Decades of medical research has shown that childhood adversity changes people in ways that can endure in their bodies for years. We now know that there is a biological connection between adversity and health. As practitioners and therapists it is worth considering a whole-system approach using the Adverse Childhood Experience questionnaire (ACE )as an assessment tool.

Adversity can tip a child’s development trajectory and affect physiology.  It can trigger chronic inflammation and hormonal changes that can last a lifetime. It can alter how cells replicate and it can dramatically increase the risk for heart disease, stroke and cancer, diabetes – even Alzheimer’s. Our biology literally pulls us up short.

Research show that the life expectancy of people living with ACE scores of six or more is twenty years shorter than it is for people with no ACEs (Burke Harris 2019).

1998 saw a pivotal article in the American Journal of Preventative Medicine: “Relationship of Childhood Abuse and Household Dysfunction to many of the Leading Causes of Death in Adults: the Adverse Childhood Experiences (ACE) Study”, by Dr. Vincent Felitti and Dr. Robert Anda et al.

The Human Stress Response

The human stress response can work too well when the response to stimuli goes from adaptive and lifesaving to maladaptive which damages our health.  PTSD is an example of the body remembering too much, the stress response repeatedly confuses present stimuli with the past so our bodies feel the same and in danger.  PTSD is entrenched, held in the past and stuck on repeat.

Coming Face to Face with the Bear

Imagine if you were out walking and were suddenly faced with a wild bear. You would probably be scared, your amgydala (fear centre) would temporarily turn down the rational, thinking part of your brain. The SAM axis (Sympatho-adrenomedullary) that initiates the production of adrenaline and noradrenaline (short acting stress hormones) would prime your body by making what you need to protect yourself or run from the bear.  At the same time your HPA axis (Hypothalmic – pituitary-adrenal) would trigger longer-term stress hormones, most notably cortisol which would raise your blood pressure and blood sugar and totally inhibit clear thinking.

Once safe from the bear, your SAM and HPA axes that are designed to shut themselves down would feedback high levels of adrenaline and cortisol back to the parts of the brain that initiated the stress response in the first place.

Living with the Bear

But sometimes our body’s stress thermostat is broken and this doesn’t happen. For children living with PTSD and complex PTSD their stress responses can be activated dozens and sometimes hundreds of times a day. Bruce and Fisher et al (2009) showed that cortisol has a predictable daily pattern: high in the morning and gradually decreasing reaching its lowest point in the evening before sleep.  Bruce and Fisher found that children who had experienced maltreatment had higher overall cortisol levels as well as a disruption of the normal daily patterning leading to high levels in the evening. They also found that children who had been exposed to some level of adversity did not tip over into dysregulation due to the right support from a loving care giver.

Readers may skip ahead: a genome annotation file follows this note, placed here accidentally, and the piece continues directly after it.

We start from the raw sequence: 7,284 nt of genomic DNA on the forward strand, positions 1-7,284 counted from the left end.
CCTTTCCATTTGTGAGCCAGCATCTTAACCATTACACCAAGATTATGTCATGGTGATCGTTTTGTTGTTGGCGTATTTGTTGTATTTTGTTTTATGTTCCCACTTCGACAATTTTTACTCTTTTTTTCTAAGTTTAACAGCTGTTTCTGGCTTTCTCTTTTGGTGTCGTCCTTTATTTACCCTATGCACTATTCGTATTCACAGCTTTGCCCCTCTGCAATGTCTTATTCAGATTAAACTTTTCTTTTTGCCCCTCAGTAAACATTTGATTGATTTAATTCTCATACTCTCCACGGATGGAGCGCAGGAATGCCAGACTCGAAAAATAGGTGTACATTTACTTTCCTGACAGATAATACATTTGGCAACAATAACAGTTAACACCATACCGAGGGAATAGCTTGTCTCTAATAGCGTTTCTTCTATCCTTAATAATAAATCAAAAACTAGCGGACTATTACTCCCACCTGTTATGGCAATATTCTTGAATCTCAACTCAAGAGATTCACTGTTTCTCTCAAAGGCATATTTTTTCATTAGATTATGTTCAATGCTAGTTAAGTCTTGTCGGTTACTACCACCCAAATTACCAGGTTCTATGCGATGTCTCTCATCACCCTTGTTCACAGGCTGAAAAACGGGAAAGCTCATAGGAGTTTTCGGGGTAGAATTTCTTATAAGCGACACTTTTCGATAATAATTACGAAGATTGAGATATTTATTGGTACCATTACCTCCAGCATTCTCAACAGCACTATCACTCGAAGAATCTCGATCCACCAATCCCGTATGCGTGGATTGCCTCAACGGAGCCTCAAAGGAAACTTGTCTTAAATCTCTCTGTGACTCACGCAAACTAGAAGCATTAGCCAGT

Different types of stress

Positive stress – normal and essential part of development

Tolerable stress – time-limited activation with a buffer of adult relationships to help recovery

Toxic stress – strong, frequent, prolonged or long term adversity

Healthy Development

A healthy development of the stress-response system needs a child to experience both positive and tolerable stress to allow the SAM and HPA axis to be calibrated to react normally to stressors. For every ACE, the risk of tolerable stress tipping into toxic stress increases.  The system responds more frequently and intensely to multiple stressors causing a dysregulated pattern and a biological ripple effect. The important ingredient for toxic stress is a caregiver’s ability to hold psychological space and act as a buffer.

Waving Goodbye to the Bear

Neuro-endocrine-immune system changes. Toxic stress can affect many of the body’s systems. Learning and behavioural problems, pleasure and reward centre of the brain, addiction, overactive amygdala (fear centre) which messes up our fear predictions, Locus Coeruleus aggression, anxiety and hyper-arousal, pre-frontal cortex executive functioning, social control, Hippocampus creation of long and short term memories, learning. Ventral Tegmental Area, rewards, motivation, addiction, risky behaviour,  Hormones – growth, sex hormone, thyroid hormone, obesity, metabolic disruption and insulin.  Immune system – inflammation, suppression, activation, deficiencies, hypersensitivity and immune disease.

The brain, the nervous and the immune systems not fully developed at time of birth and babies immune development occurs in response to its environment during the first few years of life. The production of high doses of adrenalin and cortisol limiting impulse control so anything that limits re-activation from the SAM and HPA axes are beneficial.


Dr. Nadine Burke Harris – The Deepest Well, Healing the Long Term Effects of Childhood Adversity

Gabor Mate – When the Body Says No